Countless documentaries have feebly attempted to probe and illuminate the creative process (the phrase “dancing about architecture” springs to mind), and even Dresden-born visual artist Gerhard Richter—an 80-year-old master of many brush styles and ideas, from photorealistic portraiture to abstract expressionism—believes his work can’t be described with words. “Painting is another form of thinking,” the soft-spoken but no-bullshit iconoclast tells director Corinna Belz, whose magnificent and evocative observances of him laboring in his studio come as close as cinema gets to tracking the impulses and paradoxes of a gifted imagination. Alone with his enormous canvases, Richter studies his own vibrant-hued strokes and patterns, disappoints himself in the moment, then destroys and creates anew with a giant squeegee pulled across the would-be work of art, aided by Belz’s deeply satisfying attention to the tactile sounds of paint slapped on or scraped away. New and vintage interviews with curators, historians, and collaborators help contextualize Richter’s five-decade career, but who even needs talking heads when you have panning shots of exhibition-layout thumbnails—rich works of art on their own at 1:50 scale. Gerhard Richter Painting artfully and convincingly immerses us into the world of one of the greatest, painting.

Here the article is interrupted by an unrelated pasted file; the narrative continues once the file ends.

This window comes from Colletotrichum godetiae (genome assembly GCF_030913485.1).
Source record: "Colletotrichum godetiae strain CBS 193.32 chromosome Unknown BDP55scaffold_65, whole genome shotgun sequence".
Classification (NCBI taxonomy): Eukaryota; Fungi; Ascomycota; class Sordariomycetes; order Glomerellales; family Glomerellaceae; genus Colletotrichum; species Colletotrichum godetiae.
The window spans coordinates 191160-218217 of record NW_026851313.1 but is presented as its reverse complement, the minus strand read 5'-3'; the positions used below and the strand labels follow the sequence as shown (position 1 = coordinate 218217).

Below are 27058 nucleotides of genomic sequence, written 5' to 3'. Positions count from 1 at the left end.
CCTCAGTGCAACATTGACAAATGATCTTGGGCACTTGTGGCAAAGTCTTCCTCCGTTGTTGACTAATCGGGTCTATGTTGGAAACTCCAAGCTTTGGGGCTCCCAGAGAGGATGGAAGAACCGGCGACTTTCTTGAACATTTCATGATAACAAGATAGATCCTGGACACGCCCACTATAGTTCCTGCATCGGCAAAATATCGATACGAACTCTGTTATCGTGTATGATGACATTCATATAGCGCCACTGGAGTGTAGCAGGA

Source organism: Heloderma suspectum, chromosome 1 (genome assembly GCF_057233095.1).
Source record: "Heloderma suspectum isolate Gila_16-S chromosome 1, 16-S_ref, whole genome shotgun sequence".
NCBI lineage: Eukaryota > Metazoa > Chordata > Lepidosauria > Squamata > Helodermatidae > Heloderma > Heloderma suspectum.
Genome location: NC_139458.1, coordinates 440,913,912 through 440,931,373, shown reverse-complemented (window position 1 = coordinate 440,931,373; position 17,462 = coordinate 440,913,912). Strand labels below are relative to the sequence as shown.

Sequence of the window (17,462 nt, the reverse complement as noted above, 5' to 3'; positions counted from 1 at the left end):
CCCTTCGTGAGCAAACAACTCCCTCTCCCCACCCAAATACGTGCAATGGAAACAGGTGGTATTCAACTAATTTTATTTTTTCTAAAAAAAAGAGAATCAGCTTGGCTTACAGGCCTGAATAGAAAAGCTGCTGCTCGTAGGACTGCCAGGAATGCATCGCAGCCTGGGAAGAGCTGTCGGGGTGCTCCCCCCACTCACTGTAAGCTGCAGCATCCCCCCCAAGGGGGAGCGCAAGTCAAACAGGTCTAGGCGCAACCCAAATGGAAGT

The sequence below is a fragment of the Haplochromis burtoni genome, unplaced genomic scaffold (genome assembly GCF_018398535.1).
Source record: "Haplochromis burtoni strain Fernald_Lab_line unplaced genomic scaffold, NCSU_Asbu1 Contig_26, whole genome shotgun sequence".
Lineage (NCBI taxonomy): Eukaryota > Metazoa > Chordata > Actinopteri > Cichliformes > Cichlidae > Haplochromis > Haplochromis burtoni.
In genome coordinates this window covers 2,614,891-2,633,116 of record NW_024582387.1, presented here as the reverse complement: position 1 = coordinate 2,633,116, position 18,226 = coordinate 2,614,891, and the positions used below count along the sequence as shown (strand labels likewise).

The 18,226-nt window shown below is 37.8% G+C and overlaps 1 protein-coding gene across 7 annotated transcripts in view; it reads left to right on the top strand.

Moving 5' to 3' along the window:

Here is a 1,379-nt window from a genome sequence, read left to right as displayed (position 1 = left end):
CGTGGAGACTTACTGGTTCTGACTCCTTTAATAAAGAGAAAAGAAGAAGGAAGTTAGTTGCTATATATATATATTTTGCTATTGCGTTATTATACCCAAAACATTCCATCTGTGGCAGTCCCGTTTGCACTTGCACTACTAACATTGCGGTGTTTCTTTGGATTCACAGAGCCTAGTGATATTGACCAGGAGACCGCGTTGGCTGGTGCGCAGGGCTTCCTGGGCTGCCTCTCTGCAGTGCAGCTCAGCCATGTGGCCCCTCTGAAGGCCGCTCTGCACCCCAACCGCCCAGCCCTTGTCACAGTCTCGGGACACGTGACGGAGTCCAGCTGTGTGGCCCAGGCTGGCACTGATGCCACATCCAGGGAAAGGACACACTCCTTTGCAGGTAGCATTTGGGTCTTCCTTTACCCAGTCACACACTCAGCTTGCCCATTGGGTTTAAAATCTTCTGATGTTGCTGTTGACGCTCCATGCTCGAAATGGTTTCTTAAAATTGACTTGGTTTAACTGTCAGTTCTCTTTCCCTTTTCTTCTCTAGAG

Originally, we described Richter as “East German-born.” It has been corrected.